In case Sens fans worry that they have the only organisation that still embraces “good in the corners” guys despite contrary evidence, have no fear: the New York Rangers support Ludditism just as wholeheartedly as the Senators as Travis Yost demonstrates:

So goes the story of most rugged ‘defensive defencemen’ as they accumulate mileage on the body – they can’t move the puck or skate well, so they end up spending just about every shift trying to survive in the defensive zone. The Rangers have curiously kept Girardi playing big rotation minutes despite the red flags. Perhaps the Rangers don’t see those flags. Perhaps they feel that despite those issues, he’s still one of the best six options the team has. Perhaps they think he complements Ryan McDonagh’s game, and vice versa.

Much like South Park‘s underpants Gnomes, old school NHL GM’s and coaches operate under the following formula: acquire toughness + ? = profit.  Their hardheaded resistance to see things any other way continues to boggle the mind.

Ryan Lambert wrote a piece that makes some good general points about the Sens attendance (alas, he worships at the cult of Pronman for reasons that remain inexplicable–particularly when we recall Ryan’s comments from a couple of years ago):

you can safely say there’s plenty of evidence the team wants to do little more than than cynically point to the barest of successes and have local media say, “What else do you want from them?” while pocketing a few extra playoff games’ worth of gate and concessions revenues.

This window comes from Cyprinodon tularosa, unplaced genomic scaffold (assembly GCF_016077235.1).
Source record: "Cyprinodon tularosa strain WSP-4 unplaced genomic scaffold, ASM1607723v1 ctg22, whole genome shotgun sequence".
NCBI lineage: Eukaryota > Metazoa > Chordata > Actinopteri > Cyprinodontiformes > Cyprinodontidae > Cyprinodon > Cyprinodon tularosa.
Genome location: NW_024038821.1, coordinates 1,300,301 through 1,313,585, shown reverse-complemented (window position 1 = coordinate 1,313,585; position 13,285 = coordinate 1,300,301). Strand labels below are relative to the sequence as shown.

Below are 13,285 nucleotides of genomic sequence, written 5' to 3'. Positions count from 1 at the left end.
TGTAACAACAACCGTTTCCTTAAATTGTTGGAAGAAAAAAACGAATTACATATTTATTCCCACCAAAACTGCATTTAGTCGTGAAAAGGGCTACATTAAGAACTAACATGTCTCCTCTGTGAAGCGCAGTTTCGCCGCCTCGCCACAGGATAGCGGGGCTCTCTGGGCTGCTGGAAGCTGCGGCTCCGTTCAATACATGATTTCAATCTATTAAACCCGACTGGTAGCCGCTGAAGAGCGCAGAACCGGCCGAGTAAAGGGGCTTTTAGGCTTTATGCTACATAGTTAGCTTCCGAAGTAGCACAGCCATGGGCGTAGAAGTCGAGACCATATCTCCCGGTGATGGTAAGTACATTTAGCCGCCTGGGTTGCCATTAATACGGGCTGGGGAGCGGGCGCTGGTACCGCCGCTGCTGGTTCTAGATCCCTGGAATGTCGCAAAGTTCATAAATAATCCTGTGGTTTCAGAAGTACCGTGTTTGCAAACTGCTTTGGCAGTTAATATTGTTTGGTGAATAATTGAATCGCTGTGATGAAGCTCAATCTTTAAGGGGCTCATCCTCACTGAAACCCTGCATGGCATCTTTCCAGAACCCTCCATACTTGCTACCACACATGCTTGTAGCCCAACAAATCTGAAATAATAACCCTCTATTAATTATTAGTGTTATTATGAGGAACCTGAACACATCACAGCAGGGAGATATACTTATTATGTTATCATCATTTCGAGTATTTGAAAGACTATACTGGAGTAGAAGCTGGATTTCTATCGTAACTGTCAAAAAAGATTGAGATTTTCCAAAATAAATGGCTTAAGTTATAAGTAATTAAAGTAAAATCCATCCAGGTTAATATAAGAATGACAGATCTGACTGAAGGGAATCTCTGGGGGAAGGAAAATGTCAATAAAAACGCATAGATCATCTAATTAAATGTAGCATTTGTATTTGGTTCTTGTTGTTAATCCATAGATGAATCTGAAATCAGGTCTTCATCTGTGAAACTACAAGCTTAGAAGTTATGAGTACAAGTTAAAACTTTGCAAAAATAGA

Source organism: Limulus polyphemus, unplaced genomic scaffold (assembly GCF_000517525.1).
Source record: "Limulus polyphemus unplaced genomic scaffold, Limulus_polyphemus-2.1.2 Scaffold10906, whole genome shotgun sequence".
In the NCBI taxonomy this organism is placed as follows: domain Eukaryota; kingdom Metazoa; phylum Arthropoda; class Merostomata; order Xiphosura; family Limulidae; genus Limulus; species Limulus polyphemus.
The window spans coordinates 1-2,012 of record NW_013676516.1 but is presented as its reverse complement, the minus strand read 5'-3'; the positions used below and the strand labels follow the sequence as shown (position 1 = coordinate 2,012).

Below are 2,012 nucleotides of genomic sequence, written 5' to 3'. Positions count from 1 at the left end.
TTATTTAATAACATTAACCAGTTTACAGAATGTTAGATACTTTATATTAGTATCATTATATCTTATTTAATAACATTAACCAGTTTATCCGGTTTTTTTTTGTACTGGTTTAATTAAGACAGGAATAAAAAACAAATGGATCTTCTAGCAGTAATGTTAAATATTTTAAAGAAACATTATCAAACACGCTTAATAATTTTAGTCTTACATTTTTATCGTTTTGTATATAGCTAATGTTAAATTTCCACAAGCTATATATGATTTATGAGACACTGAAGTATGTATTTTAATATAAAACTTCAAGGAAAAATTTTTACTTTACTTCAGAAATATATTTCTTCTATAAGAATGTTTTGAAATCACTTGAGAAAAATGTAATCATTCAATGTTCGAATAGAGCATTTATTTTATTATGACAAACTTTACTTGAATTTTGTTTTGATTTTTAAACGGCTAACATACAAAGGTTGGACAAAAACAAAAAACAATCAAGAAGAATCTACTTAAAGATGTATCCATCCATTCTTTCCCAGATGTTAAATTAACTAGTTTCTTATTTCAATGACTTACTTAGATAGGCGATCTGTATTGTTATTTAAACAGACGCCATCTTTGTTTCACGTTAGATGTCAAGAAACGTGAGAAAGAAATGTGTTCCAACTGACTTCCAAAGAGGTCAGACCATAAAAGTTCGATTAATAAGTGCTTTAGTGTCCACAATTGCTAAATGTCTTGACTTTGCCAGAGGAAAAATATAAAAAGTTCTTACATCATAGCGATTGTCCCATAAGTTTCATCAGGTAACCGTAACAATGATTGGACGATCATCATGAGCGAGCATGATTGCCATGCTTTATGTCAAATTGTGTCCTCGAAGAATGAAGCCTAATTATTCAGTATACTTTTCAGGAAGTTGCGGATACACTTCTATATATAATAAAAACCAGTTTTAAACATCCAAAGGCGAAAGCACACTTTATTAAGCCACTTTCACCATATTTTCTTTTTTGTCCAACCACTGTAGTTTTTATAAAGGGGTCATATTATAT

This is absolutely the case–the local media does give that message and Melnyk absolutely needs that gate money (it’s hard to believe that Yost’s work is already four years ago).


A couple of signings to note: Chicago signed 22-year old European FA David Kampf (52-15-16-31) out of the Czech league; he didn’t make my FA list (or my 2014 draft list), but he was once a reasonably touted prospect (as per Central Scouting).  Also from the Czech league but not making my list is 23-year old Matej Machovksy (2.25 .925), whom Detroit signed (he sailed through the 2011 draft).


Travis Yost’s seemingly dead Tumblr account has a piece from this summer that I thought I’d mentioned, but apparently did not.  In it he discusses the NHL’s terrible broadcasts.  Here are the key points for me:

It seems as though every 5-10 minute segment is chock full of cliche after cliche after cliche. I can’t think of the last time I genuinely learned something from a national broadcast … I, obviously, would prefer to be educated than entertained. But if you can give me the latter, no doubt I’m sticking around. The problem is that hasn’t ever been delivered either. … there are frustrating examples of really talented, really smart people being placed in secondary or tertiary roles … The other truly grating things on hockey broadcasts … is when completely junk analysis is passed off.

There’s no doubt that all of this is true.  I actually think Travis is being too kind–hockey broadcasts are worse now because fans understand just how dumb much of the “analysis” is.  I’ve watched more of this year’s playoffs than I have in years and it’s mindnumbing how poor most of the colour work and analysis is.  Most of the opinions offered on broadcasts are carbon copies of what was said thirty years ago–hockey has moved on, but the talking heads have not.  This really boils down to who does the hiring and manages talent on TV, because you could easily have a top-notch broadcast.


I don’t generally write about NHL awards, but I know many people get excited about them.  I noted that the Sens own Craig Anderson is a top contender for the Masterton Trophy as Alexander P breaks down the odds of who will win what.

This article is written by Peter Levi (@eyeonthesens